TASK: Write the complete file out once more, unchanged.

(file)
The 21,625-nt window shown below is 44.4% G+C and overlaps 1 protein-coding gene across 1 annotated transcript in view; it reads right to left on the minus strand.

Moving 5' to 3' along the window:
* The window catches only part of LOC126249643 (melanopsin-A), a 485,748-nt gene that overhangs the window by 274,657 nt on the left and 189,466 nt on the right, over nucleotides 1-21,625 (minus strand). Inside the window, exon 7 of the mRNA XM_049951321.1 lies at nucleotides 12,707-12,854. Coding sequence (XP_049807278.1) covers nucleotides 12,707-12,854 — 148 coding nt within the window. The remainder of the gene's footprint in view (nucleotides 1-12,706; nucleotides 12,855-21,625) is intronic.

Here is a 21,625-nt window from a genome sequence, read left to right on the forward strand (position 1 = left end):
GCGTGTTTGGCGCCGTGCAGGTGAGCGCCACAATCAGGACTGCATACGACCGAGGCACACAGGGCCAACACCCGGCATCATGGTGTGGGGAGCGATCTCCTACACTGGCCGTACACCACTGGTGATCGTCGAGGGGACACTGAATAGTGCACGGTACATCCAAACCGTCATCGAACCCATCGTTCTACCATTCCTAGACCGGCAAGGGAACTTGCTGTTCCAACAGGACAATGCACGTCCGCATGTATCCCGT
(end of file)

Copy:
The 21,625-nt window shown below is 44.4% G+C and overlaps 1 protein-coding gene across 1 annotated transcript in view; it reads right to left on the minus strand.

Moving 5' to 3' along the window:
* The window catches only part of LOC126249643 (melanopsin-A), a 485,748-nt gene that overhangs the window by 274,657 nt on the left and 189,466 nt on the right, over nucleotides 1-21,625 (minus strand). Inside the window, exon 7 of the mRNA XM_049951321.1 lies at nucleotides 12,707-12,854. Coding sequence (XP_049807278.1) covers nucleotides 12,707-12,854 — 148 coding nt within the window. The remainder of the gene's footprint in view (nucleotides 1-12,706; nucleotides 12,855-21,625) is intronic.

Here is a 21,625-nt window from a genome sequence, read left to right on the forward strand (position 1 = left end):
GCGTGTTTGGCGCCGTGCAGGTGAGCGCCACAATCAGGACTGCATACGACCGAGGCACACAGGGCCAACACCCGGCATCATGGTGTGGGGAGCGATCTCCTACACTGGCCGTACACCACTGGTGATCGTCGAGGGGACACTGAATAGTGCACGGTACATCCAAACCGTCATCGAACCCATCGTTCTACCATTCCTAGACCGGCAAGGGAACTTGCTGTTCCAACAGGACAATGCACGTCCGCATGTATCCCGT